Clinic for Adult Survivors of Childhood Cancers One of Six in US
The new Midwest Cancer Alliance Survivorship Transition Clinic is slated to open November 6-one of six adult care clinics in the country specializing in addressing long-term health issues in survivors of childhood cancer who are at high risk for late effects of their cancer treatment.
Pictured left to right: Kyla Alsman, RN, Morgan Simpson, and Becky Lowry, MD
The new Midwest Cancer Alliance Survivorship Transition Clinic is slated to open November 6—one of six adult care clinics in the country specializing in addressing long-term health issues in survivors of childhood cancer who are at high risk for late effects of their cancer treatment.
According to the National Cancer Institute, more than 80% of children live at least 5 years after a cancer diagnosis. Health authorities estimate that there are currently close to 400,000 individuals in the United States who have survived childhood cancer, and the number keeps growing. These survivors are at high risk for late effects, which may include secondary cancers, fertility issues, cardiovascular disease and endocrine problems due to medication side effects, weakened immune systems, and other issues.
The new center was developed by Midwest Cancer Alliance (MCA), the outreach arm of The University of Kansas (KU) Cancer Center, in partnership with Children’s Mercy. It is a companion program to the pediatric Survive & Thrive program at Children’s Mercy and is open to patients 18 and older.
“This program helps give pediatric cancer survivors access to long-term care tailored to their unique needs," explained Becky Lowry, MD, medical director of the new clinic and assistant professor of internal medicine at KU Cancer Center.
Lowry added that another factor that makes follow-up appointments like these so critical is a phenomenon unofficially known as “falling off the medical map.” Lowry explained that those in their twenties and thirties often do not think about or regularly seek medical care, which can increase complications for high-risk patients like cancer survivors.
The Survivorship Transition Clinic nurse navigator, Kyla Alsman, RN, has 9 years of experience as a pediatric oncology nurse at Children’s Mercy. As navigator, she helps survivors of childhood cancer who are 18 and older transition to adult care at KU Medical Center, in collaboration with each patient’s primary care provider.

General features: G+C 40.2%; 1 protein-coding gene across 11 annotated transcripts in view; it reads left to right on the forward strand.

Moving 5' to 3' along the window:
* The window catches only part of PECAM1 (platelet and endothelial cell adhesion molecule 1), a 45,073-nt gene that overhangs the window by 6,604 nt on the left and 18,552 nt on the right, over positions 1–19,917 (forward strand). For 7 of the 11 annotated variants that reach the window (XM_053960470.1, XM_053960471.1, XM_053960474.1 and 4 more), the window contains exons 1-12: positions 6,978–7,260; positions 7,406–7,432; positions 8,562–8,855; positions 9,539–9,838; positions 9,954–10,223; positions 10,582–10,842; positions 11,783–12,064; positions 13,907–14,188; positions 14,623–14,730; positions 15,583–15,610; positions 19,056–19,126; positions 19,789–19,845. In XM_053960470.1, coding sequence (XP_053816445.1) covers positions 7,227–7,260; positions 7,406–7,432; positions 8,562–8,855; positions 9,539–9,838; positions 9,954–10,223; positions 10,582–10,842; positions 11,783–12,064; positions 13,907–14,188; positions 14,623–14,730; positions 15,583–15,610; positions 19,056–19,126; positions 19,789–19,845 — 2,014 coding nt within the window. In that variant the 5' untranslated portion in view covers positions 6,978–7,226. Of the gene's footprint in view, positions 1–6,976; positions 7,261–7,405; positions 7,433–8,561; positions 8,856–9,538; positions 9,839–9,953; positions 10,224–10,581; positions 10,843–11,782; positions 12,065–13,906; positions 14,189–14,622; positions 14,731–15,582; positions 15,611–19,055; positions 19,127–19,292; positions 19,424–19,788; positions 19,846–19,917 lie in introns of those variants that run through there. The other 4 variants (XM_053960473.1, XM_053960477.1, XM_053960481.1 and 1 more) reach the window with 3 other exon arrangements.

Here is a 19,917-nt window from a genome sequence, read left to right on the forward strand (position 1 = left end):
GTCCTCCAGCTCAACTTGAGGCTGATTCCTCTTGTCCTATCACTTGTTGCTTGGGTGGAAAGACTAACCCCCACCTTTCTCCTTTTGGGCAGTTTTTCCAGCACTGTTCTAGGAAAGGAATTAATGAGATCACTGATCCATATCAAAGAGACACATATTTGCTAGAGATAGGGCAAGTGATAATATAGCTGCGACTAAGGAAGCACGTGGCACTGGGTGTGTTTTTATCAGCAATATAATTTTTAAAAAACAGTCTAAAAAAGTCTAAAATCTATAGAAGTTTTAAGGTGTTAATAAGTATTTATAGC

The growing numbers of patients visiting the new clinic represent a wide range of ages. “We have patients in their 50s as well as young adults who are college age and were seen within the past year or two in a children’s hospital or clinic,” said Alsman.
Morgan Simpson, a 6-year survivor of non-Hodgkin’s lymphoma, received her initial treatment at Children’s Mercy but will soon switch her care to the Survivorship Transition Clinic The team there will track her adult healthcare records, monitor her long-term risk issues during yearly follow-up visits, provide educational materials and referrals, and share the results with her primary care physician.
“I was in high school when I was diagnosed but, now that I’m 21, I know it’s time to start getting my care in an adult setting that is familiar with my health issues,” said Simpson. “It’s a big help to have a clinic like this where it’s easy to make the switch.”
As Joy Fulbright, MD, medical director of Survive & Thrive at Children’s Mercy explained, “Transitioning from pediatric to adult care is stressful for survivors and their families from pediatric to adult care. When we discuss the new Survivorship Transition Clinic with families, you can just see the relief in their faces.”
The clinic is located in The University of Kansas Physicians Medical Office Building, near State Line Road and Olathe Boulevard on the University of Kansas Medical Center campus.